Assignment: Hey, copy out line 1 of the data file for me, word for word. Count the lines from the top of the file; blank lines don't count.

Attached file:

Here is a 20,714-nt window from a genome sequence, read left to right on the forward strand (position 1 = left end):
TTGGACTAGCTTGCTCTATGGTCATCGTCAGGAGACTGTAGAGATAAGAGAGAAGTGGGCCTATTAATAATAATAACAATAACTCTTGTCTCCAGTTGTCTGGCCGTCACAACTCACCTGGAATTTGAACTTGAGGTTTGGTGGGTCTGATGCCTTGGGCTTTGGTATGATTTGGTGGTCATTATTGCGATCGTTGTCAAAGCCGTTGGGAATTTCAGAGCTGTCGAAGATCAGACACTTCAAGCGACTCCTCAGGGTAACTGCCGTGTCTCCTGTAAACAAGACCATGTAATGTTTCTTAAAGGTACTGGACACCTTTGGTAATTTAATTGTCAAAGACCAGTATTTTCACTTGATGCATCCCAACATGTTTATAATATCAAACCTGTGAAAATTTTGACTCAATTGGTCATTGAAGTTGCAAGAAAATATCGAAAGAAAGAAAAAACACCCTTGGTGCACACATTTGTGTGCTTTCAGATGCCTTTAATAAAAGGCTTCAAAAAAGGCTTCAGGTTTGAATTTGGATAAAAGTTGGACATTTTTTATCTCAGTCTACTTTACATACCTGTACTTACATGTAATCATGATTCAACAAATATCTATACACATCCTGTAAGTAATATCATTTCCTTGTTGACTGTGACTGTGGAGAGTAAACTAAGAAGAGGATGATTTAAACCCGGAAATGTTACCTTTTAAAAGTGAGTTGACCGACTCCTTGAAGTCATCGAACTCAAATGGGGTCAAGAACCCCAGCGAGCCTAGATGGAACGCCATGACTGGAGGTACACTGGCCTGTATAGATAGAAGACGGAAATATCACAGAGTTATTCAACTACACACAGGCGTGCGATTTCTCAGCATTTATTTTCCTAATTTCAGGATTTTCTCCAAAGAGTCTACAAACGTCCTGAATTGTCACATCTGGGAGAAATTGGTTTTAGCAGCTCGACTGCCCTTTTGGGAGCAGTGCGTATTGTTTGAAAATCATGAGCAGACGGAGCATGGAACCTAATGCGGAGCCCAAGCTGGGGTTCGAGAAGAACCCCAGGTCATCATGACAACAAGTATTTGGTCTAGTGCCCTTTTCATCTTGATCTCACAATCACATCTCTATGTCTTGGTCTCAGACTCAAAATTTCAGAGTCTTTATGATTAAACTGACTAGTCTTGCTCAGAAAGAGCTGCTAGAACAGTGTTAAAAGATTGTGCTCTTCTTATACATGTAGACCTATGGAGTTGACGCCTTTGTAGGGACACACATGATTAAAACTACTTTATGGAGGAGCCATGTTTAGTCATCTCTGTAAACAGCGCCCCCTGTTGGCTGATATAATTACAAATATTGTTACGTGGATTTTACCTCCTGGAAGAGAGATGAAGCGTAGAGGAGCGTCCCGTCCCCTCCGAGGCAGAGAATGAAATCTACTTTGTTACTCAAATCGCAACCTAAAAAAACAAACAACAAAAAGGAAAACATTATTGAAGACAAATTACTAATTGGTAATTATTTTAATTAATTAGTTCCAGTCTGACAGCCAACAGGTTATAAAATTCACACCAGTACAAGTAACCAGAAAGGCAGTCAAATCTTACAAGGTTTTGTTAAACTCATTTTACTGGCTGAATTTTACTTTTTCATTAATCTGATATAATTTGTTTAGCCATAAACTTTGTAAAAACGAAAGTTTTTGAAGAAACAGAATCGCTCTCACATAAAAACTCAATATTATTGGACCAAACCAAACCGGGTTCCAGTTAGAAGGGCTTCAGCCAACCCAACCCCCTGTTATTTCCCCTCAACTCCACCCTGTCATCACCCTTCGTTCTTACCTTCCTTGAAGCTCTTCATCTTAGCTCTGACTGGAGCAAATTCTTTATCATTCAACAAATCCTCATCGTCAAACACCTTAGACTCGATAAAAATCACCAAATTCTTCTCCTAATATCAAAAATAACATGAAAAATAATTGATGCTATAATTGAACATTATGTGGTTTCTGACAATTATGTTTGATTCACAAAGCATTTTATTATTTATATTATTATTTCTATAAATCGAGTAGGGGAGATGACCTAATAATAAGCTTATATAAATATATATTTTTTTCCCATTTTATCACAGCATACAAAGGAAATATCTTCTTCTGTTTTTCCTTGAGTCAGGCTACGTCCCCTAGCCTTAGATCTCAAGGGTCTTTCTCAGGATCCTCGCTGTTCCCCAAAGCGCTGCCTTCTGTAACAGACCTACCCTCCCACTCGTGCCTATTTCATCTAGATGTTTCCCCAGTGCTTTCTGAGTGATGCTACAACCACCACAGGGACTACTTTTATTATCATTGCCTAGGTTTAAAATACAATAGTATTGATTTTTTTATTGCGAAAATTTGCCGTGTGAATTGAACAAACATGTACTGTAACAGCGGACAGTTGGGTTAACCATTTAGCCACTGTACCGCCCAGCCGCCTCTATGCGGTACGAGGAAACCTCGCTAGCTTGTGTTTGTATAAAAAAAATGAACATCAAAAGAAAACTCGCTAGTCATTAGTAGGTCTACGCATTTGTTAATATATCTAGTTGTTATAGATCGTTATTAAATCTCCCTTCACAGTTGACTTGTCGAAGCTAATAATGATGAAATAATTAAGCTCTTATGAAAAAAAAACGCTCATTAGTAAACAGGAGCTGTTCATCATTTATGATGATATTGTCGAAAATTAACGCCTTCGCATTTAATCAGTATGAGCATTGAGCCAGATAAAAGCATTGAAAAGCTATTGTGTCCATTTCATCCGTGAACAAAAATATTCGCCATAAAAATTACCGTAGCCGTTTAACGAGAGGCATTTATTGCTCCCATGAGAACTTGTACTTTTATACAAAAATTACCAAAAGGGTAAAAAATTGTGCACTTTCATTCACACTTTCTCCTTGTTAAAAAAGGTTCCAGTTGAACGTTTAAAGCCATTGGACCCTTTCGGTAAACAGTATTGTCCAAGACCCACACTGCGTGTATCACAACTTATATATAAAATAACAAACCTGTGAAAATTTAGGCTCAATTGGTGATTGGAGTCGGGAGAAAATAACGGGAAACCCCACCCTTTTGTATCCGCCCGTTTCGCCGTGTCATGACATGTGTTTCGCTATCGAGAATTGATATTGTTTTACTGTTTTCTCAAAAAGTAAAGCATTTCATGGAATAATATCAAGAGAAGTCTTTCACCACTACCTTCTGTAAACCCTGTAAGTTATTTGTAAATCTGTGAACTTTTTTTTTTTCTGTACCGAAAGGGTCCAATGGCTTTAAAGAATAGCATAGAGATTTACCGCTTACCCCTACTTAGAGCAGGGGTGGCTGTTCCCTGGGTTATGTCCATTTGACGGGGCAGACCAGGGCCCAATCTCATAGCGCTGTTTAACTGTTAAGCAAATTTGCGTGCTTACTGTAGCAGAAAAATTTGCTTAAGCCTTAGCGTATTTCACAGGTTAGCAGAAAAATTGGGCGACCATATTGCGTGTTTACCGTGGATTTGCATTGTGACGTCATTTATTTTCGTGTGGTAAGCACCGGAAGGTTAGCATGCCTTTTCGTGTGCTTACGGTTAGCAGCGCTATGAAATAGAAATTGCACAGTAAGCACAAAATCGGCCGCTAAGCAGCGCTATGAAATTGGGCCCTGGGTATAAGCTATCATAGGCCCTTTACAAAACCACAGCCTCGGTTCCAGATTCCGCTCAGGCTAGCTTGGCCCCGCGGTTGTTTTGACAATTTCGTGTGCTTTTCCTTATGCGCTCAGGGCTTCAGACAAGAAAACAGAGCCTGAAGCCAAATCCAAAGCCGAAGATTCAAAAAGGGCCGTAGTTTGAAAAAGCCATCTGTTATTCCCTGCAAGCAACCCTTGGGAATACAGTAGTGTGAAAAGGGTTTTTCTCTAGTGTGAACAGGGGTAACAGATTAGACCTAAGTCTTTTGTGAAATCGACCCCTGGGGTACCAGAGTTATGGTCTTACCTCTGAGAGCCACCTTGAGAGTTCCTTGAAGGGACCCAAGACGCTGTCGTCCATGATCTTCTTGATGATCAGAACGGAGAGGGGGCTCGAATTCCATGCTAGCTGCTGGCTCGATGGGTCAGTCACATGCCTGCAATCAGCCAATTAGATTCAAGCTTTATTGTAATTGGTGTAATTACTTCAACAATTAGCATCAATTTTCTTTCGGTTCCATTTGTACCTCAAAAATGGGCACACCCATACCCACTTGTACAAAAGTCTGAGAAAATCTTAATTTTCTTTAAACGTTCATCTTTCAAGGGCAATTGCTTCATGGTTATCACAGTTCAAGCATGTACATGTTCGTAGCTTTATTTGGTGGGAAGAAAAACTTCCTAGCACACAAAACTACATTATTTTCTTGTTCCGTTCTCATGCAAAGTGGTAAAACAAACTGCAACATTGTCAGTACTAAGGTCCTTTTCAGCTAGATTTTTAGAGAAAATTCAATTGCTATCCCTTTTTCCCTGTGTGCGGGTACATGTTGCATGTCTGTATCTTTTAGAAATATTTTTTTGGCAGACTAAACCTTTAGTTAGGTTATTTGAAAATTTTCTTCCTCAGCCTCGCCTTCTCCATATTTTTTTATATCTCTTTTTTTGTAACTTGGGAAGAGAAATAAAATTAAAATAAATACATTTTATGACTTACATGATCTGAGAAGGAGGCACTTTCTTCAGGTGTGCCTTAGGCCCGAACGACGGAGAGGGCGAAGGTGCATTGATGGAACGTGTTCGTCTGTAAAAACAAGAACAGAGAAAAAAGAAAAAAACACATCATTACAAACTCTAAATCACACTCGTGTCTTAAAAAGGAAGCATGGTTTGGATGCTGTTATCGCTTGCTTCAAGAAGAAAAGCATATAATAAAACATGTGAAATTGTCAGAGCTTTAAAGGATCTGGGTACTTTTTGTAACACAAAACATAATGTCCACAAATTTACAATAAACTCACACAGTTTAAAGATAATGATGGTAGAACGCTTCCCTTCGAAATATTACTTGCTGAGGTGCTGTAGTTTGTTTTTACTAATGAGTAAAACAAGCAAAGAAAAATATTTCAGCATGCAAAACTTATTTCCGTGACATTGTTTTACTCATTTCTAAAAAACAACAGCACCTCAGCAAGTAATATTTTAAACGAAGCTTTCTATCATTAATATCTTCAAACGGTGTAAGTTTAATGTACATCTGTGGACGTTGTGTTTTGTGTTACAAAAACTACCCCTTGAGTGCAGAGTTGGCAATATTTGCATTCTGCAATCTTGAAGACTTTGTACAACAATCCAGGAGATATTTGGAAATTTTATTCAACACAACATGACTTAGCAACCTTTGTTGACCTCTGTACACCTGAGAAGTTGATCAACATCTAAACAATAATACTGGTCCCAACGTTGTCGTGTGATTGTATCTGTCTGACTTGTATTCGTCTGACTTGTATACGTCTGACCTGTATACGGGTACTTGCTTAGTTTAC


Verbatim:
Here is a 20,714-nt window from a genome sequence, read left to right on the forward strand (position 1 = left end):